It's a second year without you today.
It's not any easier, but that's OK. It shouldn't be. We're spending a quiet day as a family, not saying a lot, just getting through it.
You'd be four. I imagine you'd be quite a handful at that age, given your exuberant personality. I think you'd be running all over the place, getting into trouble, but also making so many friends.
Mom went to a concert the other day. The singer heard of a kid who'd found out his cancer was in remission and gave him his guitar. Everyone cheered, but not all the tears were happy.
I think the hardest part about you not being here is seeing everything you'll miss out on. The smallest things - kids going back to school, finding something in the house you'd played with, or an innocent "do you have any other kids?" - can trigger a flood of pain. Or they can make us smile. We never know how we're going to react.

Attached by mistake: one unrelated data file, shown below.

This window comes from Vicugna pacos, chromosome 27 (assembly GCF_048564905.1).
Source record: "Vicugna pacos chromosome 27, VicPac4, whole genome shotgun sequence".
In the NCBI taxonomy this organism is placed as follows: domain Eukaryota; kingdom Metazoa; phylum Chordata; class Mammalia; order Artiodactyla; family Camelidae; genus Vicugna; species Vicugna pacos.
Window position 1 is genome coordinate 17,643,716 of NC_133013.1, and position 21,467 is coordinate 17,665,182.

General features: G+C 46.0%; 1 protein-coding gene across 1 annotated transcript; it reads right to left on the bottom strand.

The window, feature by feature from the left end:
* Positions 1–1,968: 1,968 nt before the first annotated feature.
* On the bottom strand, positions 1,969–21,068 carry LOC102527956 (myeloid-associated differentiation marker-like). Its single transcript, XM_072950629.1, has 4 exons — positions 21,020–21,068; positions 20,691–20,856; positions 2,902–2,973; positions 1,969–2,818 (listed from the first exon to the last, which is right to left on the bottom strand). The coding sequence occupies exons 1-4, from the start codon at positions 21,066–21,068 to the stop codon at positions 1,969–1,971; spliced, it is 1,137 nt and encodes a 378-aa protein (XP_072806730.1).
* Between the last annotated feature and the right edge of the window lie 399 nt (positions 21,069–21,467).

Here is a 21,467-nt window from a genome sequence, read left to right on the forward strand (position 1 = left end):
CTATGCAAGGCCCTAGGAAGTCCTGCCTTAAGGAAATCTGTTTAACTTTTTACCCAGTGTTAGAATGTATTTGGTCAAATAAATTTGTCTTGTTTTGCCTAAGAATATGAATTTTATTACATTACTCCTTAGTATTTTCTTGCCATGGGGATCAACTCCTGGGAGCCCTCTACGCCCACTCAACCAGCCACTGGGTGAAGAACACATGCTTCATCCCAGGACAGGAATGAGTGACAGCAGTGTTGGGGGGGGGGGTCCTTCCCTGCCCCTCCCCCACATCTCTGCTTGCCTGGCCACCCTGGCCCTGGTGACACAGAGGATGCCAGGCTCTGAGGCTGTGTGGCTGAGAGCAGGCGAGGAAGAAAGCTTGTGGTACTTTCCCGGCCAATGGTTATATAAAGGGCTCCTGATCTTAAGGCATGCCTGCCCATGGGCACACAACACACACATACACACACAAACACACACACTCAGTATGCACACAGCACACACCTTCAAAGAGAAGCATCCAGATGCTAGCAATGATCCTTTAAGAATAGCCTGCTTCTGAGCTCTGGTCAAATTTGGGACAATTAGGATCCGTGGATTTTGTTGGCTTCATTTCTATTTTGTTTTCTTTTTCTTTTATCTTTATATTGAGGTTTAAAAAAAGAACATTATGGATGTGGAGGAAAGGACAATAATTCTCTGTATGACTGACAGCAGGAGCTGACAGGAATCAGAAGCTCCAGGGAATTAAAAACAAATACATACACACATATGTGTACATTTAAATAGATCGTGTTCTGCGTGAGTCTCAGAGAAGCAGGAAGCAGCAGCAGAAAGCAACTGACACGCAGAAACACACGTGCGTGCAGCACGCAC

You did a great job picking out a sister. She reminds us of you but she's not you. Sometimes when she smiles I forget you were ever gone; other times... I miss you so much.
We're still your parents, but instead of potty training or playing catch we're out and about telling your story, raising money for the hospital in your name. I alternately worry we're overextending our efforts or not doing enough: the online auction is going to have more and better items, but next week's mini golf tournament only has four teams registered - at least half of them are either us or our friends.
What can we do though? I don't blame folks who don't follow your story anymore - as far as most are concerned it ended that day in Orlando when you took your last breath. There are no new photos or videos of you, no updates on your fight against leukemia. Just memories or charity updates.
But that's all we've got. That's your legacy. It's no less important to us now than it was then.